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Coordinates: 41°54′8″N 12°27′12″E / 41.90222°N 12.45333°E / 41.90222; 12.45333

Detail of the mosaic

The popularly named "Tomb of the Julii" (Mausoleum "M") survives in the Vatican Necropolis beneath St. Peter's Basilica. The serendipitous discovery near the crypt has a vaulted ceiling bearing a mosaic depicting Helios (Roman Sol Invictus) with an aureole riding in his chariot, within a framing of rinceaux of vine leaves, which are not given their usual pagan Dionysiac reading in this context but are related to the True Vine imagery of Gospel of John 15.1. The mosaic is dated to the late 3rd century to early 4th century. Other mosaics in this tomb depicting Jonah and the whale, the good shepherd carrying a lamb (the kriophoros motif), and fishermen have encouraged its interpretation as a Christian tomb.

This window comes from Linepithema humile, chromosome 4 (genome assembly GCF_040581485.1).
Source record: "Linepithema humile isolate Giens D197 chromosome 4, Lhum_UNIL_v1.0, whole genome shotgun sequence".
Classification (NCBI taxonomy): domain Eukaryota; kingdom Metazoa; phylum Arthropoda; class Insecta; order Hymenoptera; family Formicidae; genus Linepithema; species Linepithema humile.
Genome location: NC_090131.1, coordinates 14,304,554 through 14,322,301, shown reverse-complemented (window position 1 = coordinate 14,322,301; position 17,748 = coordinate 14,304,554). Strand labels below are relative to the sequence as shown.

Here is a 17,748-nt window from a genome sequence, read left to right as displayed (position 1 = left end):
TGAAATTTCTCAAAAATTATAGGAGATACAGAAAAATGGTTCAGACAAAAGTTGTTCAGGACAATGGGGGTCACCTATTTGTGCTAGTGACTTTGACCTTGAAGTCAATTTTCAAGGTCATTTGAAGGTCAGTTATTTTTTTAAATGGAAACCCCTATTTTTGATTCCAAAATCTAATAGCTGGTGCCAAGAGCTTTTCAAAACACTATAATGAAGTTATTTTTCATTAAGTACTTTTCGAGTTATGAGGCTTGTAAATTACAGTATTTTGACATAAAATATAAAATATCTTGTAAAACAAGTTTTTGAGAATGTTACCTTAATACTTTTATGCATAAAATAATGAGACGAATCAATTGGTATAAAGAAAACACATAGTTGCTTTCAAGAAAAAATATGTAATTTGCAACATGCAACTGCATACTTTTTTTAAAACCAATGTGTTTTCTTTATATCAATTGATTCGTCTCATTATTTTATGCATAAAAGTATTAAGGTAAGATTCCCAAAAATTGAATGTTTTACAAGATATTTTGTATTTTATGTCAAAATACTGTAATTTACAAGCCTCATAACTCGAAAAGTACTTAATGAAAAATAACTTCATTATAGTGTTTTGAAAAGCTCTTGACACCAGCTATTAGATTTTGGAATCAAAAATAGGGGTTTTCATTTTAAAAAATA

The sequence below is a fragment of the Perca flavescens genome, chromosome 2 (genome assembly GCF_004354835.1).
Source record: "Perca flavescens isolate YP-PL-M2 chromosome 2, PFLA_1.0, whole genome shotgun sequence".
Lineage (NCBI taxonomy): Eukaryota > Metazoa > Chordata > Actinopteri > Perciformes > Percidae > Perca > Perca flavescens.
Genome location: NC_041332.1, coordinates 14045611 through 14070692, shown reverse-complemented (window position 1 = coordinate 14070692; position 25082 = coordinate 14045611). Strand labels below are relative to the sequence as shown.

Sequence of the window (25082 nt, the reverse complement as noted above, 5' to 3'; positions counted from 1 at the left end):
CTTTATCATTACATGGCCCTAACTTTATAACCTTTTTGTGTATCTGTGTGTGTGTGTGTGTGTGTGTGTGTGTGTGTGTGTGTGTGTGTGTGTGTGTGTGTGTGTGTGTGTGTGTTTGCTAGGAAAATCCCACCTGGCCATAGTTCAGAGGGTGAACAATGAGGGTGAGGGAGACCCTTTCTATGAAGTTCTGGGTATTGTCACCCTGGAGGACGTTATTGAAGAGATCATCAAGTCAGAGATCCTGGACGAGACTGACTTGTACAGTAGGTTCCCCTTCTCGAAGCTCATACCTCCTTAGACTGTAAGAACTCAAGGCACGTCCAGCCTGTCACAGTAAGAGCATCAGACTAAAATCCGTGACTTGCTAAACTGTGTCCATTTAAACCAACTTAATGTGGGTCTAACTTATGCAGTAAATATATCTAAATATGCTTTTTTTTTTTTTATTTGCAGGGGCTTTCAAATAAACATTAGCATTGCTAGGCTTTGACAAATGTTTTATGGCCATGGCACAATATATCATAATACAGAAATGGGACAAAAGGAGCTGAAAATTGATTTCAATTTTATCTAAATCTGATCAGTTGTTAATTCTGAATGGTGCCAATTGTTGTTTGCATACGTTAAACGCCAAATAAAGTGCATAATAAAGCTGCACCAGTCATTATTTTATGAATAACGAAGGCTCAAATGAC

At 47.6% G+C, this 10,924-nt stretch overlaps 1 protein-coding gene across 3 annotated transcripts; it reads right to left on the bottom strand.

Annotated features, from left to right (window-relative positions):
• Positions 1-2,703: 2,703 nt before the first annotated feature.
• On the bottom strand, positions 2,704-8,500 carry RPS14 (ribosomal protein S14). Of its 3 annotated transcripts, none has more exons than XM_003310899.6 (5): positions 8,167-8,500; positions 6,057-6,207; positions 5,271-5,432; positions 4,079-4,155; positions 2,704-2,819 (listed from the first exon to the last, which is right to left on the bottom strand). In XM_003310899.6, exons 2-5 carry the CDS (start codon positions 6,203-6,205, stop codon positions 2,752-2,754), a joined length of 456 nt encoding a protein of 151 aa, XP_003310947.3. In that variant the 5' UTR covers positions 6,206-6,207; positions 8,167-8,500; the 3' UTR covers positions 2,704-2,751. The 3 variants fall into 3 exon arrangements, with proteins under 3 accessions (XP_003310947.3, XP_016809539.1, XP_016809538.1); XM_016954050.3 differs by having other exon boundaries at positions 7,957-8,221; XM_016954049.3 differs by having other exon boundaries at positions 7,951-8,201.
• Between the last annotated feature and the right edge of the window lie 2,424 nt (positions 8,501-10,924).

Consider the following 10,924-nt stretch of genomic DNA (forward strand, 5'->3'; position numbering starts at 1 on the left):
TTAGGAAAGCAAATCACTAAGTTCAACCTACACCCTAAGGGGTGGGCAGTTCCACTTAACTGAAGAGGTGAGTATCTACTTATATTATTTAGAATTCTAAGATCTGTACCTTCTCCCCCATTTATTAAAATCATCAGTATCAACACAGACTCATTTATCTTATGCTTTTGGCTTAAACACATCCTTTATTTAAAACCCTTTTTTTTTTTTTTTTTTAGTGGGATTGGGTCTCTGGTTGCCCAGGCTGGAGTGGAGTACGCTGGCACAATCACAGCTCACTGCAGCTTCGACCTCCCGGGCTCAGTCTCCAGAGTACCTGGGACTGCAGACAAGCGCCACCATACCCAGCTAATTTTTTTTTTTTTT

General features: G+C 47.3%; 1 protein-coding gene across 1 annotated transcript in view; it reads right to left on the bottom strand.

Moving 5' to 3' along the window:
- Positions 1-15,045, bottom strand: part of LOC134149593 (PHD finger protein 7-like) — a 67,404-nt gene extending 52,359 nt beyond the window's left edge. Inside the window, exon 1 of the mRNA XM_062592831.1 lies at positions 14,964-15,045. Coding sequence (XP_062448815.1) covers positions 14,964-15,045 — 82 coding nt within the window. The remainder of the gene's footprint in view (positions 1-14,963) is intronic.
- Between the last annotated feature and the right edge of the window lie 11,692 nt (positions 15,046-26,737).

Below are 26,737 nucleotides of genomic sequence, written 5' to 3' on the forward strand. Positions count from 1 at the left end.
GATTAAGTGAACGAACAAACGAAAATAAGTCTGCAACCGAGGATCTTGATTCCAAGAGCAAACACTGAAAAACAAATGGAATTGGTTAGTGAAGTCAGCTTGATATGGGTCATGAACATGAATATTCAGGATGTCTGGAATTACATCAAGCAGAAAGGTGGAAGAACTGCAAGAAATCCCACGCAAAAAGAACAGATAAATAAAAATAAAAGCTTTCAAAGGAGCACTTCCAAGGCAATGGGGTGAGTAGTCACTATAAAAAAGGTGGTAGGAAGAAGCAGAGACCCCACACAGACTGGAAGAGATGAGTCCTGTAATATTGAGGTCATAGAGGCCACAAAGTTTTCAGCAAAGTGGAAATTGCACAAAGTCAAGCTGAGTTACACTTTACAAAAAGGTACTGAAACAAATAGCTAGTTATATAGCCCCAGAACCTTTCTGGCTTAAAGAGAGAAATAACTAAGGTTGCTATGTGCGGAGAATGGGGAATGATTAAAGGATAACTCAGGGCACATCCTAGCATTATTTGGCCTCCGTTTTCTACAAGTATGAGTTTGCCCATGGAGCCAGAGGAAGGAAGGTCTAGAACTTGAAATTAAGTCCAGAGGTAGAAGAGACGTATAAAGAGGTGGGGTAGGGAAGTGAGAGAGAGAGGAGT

This tomb was first discovered in 1574 AD when workmen accidentally broke through the ceiling while conducting some floor alterations in the basilica. The inside was briefly explored and documented before the opening was sealed over once more.[1]

See alsoEdit

ReferencesEdit

  • Beckwith, John 1979. Early Christian and Byzantine Art (Yale University Press): 19
  • Perler, Othmar 1953, Die Mosaiken der Juliergruft im Vatikan (Universitätsverlag): 34-36
  • Walsh, John Evangelist. The Bones of Saint Peter (The Chaucer Press): 15
Specific
  1. ^ The Bones of Saint Peter, John Evangelist Walsh 1982

Further readingEdit

  • Weitzmann, Kurt, ed., Age of spirituality: late antique and early Christian art, third to seventh century, no. 467, 1979, Metropolitan Museum of Art, New York, ISBN 9780870991790